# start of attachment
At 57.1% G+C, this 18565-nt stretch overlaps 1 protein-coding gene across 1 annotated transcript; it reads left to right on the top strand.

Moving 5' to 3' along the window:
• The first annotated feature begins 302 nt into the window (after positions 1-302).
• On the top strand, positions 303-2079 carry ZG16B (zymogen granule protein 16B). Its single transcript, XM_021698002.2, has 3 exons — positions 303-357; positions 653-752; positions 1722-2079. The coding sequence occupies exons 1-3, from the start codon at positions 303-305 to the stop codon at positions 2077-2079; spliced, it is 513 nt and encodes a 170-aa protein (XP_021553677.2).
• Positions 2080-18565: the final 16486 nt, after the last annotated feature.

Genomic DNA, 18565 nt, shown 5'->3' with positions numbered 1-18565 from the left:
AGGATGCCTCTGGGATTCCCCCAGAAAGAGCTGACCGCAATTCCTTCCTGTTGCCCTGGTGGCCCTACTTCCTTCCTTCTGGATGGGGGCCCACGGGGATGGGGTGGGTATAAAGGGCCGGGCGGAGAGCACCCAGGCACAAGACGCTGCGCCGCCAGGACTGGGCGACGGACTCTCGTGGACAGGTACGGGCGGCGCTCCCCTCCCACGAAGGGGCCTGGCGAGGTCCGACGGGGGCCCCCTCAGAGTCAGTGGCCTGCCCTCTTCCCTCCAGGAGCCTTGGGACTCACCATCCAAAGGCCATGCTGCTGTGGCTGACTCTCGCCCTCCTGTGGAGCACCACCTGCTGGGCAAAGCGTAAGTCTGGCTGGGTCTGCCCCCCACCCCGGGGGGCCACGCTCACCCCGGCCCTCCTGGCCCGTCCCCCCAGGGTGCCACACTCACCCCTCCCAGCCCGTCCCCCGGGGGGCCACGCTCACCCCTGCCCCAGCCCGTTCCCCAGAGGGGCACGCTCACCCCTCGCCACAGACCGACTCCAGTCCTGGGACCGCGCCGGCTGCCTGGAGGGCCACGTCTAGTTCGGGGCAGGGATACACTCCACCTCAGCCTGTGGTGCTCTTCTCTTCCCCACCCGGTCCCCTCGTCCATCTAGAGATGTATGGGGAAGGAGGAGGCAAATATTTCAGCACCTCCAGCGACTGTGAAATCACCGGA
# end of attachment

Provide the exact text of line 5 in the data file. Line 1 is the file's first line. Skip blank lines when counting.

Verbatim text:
• Positions 2080-18565: the final 16486 nt, after the last annotated feature.